Has anyone seen my ear?
There are some great stories in the history of art and the characters are often every bit as colourful as their own works. Now it turns out that, 121 years after the event, we may all have been misled about the loss of Vincent van Gogh’s ear. It’s hard to tell which version of the story is more demeaning – the well-known account that Vincent chopped his own ear off in a bout of deep depression or that his erstwhile friend Paul Gauguin sliced it off with his sword in a fight outside a brothel. Even Rachel, the prostitute to whom Vincent apparently entrusted the severed lobe, must have taken the truth with her to her grave.
Whether the sword was mightier in this instance than the paintbrush may never be known for certain but the long-standing alliance between these two artists, and its demise following the event is fairly well documented. Gauguin decamped to Tahiti, itself becoming the backdrop for some of his most famous works. Van Gogh remained in France and, while his depression deepened and he found himself in and out of care institutions, he too continued to produce works of outstanding quality. His sad departure from the world came in 1890. In a deep blackness, he took himself for a walk in fields and shot himself in the chest with a revolver. The seriousness of this event seems to have been lost on him as he returned to his lodgings only to die of his wounds two days later.
His legacy is a superb range of works that has inspired, and indeed made, millions. His lifelong closeness with his brother Theo was captured in their correspondence and any fans should be sure to read a copy of "The Letters of Vincent van Gogh"
- Mark Hayhurst
COME TO SEE
Painting a Wall
at the Finborough Theatre, London
We are delighted to be the main sponsor of a brand new production of David Lan’s acclaimed play Painting a Wall which opens on the 12th May for a four-week run at the Finborough Theatre in London. We have 3 pairs of tickets to give away to lucky visitors – see below.
Set in Cape Town in 1970, Painting a Wall follows a day in the life of four Cape Coloured South African painters, living under apartheid. It follows them in their task of painting public walls government-regulation white. They’ve got one hour to do it and they’ve got to hurry up about it, or risk no pay and harsh punishment. The only thing is… they’ve been given the wrong colour paint.
Stephen Daldry called Painting a Wall a "hugely effective, deeply emotional attack on a political system" but avoiding political debate, it focuses simply on the painters – Henry, Peter, Willy and Samson – and their jokes, dreams and vivid storytelling as they work together to triumph over the struggles and frustrations of their lives.
If you would like the chance of winning a pair of tickets to see this superb play on us then simply send an email to tickets@SouthAfricanArtists.com with the subject line "Painting a Wall Tickets" – we will draw the 3 winning entries from our virtual hat on the 15th of May.
Alternatively you can book directly with the theatre:
Finborough Theatre, 118 Finborough Road, London SW10 9ED
Box Office 0844 847 1652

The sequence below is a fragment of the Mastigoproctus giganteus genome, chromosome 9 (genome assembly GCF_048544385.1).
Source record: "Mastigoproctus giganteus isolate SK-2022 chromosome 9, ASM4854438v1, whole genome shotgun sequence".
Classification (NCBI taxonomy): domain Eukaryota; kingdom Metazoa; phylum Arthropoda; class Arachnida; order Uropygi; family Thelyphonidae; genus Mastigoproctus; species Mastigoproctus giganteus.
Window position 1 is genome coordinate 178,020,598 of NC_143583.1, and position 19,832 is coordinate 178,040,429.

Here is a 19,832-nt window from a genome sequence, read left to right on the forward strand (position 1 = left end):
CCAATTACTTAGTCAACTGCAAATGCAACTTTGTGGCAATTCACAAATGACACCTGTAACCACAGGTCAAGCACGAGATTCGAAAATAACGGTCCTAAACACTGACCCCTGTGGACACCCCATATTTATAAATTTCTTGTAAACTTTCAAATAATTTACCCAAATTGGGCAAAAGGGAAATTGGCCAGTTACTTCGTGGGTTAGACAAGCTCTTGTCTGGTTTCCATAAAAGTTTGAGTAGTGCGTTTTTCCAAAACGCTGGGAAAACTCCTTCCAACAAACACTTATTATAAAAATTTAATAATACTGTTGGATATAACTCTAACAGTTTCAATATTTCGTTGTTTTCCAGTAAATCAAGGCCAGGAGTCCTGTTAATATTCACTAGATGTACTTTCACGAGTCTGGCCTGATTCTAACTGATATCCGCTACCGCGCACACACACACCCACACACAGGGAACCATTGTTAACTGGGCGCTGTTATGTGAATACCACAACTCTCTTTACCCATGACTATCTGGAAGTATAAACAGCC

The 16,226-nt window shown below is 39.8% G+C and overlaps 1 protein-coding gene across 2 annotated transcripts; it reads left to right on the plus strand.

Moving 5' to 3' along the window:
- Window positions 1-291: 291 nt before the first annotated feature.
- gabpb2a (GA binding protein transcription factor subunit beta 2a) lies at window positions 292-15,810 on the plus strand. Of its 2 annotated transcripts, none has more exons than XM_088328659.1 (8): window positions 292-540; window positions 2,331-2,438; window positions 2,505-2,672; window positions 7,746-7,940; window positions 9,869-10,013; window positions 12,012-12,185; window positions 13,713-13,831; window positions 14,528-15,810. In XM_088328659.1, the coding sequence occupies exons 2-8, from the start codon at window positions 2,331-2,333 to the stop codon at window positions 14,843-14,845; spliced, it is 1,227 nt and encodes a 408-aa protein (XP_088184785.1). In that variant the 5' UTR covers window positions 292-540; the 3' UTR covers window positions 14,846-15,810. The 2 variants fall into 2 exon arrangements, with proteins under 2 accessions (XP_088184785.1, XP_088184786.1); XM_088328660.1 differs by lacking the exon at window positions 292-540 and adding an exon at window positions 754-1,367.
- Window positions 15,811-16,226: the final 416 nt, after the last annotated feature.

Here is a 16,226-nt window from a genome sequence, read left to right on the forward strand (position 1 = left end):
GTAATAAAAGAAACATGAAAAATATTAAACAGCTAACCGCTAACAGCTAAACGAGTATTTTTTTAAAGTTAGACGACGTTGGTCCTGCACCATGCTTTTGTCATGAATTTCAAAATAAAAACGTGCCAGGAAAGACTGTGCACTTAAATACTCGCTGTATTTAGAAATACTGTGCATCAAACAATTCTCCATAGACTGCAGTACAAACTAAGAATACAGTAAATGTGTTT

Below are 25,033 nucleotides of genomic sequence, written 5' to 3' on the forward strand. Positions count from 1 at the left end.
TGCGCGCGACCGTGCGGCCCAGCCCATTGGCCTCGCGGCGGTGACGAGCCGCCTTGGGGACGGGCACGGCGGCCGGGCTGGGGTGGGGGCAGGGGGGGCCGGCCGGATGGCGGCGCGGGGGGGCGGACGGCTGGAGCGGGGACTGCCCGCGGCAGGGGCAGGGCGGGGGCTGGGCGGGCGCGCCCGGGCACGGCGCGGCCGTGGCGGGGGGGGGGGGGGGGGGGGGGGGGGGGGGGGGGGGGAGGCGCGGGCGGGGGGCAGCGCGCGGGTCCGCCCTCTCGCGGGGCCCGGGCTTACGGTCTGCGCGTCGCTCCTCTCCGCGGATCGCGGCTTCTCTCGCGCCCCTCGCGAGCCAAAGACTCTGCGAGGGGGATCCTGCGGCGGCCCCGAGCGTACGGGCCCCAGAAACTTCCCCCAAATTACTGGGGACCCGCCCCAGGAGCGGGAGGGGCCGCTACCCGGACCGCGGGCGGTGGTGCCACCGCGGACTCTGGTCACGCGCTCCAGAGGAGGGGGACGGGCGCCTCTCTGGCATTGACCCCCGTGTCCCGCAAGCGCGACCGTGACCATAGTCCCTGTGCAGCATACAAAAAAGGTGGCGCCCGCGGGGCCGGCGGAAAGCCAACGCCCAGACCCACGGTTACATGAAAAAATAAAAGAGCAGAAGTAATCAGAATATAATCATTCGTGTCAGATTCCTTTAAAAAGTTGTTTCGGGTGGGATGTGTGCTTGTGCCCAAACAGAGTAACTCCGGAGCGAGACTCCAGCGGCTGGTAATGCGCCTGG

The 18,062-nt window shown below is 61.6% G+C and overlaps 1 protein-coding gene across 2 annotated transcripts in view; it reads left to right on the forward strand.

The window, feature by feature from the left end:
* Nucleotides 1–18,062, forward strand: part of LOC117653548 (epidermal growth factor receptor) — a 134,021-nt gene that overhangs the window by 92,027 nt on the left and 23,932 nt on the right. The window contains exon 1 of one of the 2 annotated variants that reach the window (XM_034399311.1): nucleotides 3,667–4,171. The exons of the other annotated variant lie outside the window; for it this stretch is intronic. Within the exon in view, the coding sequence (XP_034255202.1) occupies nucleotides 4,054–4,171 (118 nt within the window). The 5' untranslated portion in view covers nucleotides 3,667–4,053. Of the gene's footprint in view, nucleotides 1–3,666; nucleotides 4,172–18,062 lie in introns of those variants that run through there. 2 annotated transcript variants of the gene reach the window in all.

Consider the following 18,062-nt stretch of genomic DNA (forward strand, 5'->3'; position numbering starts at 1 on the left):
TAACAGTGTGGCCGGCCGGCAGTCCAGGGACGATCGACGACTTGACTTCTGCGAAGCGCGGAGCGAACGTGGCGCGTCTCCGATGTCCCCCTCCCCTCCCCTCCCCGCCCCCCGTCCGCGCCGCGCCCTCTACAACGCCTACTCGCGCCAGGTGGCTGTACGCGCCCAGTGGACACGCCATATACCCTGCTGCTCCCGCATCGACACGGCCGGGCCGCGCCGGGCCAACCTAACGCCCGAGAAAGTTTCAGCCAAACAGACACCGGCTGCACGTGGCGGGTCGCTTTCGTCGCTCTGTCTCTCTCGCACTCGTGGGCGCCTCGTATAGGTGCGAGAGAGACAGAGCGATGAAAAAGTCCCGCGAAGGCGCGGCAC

Times and ticket prices are available online at www.finboroughtheatre.co.uk
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Here’s May’s selection of works from our artists with a quartet of pieces from the many that deserve your attention:
From a range of Limited Edition Woodcut Prints, this piece shows great tenderness. Ezequiel exemplifies the ability of storytelling through art, drawing on childhood memories and evoking the emotions of a past time.
Aloneness and Loneliness are portrayed in this work which is a good example of Peter’s studies of the Human Form.It captures the isolation and the anticipation and in its own way challenges us to make up the story that fills in the gaps.
Photography is sometimes looked down on as an artform yet the image captured here and the other Township studies that Lavonne has produced demonstrate that the art can be every bit as emotive and evocative. A great example of a moment captured in time – another life which we are able to observe for a moment yet which asks us to consider our own existence and appreciate what we have.
We have followed Nikodemis’ work as an artist for a number of years and he has always been prolific and versatile. As varied a portfolio as you are likely to find, his comprises paintings, prints, sculptures and a number which defy classification. This piece is especially Dali-esque – read his own comments and see what you think…
" The flat sound of my wooden clogs on the cobblestones, deep, hollow and powerful, is the note I seek in my painting. "
- Paul Gauguin
We have talented new artists coming on the site all the time and in recent weeks we have welcomed the following who have already listed a number of excellent works:
- Chantelle Brown
- Tim Johnson
- Sue Bell
- Hein Van Huyssteen
- Elizabeth Kendall
- Tracey Armstrong
- George Wolmarans
- Irma du Preez
- Suzanna De Vries
- Mandy McKay
- Elaine Goodheart
- Vivienne Swanepoel
- Helen Ann Petrie
- Jeannette De Villiers
- Annalie Pearce
- Anro Pelser
- Ezequiel Mabote
- Amanda Van Staden
- Gustav Burger
- Anton Jacques Van Zijl
- Clinton Wood
- Lizette Rossouw
" When I’ve painted a woman’s bottom so that I want to touch it, then the painting is finished. "
- Pierre-Auguste Renoir
Tell us how we’re doing!
As ever we would welcome any feedback and comments you might have. Feel free to drop us a line ( email@example.com ) with any comments or ideas you might have for promoting these superb artists even more widely. We also welcome art-themed submissions for our regular newsletters of short stories or anecdotes about art, your experiences, what inspired you or anything that you think may be of interest.
Yours in inspiration,
All the team at SouthAfricanArtists.com
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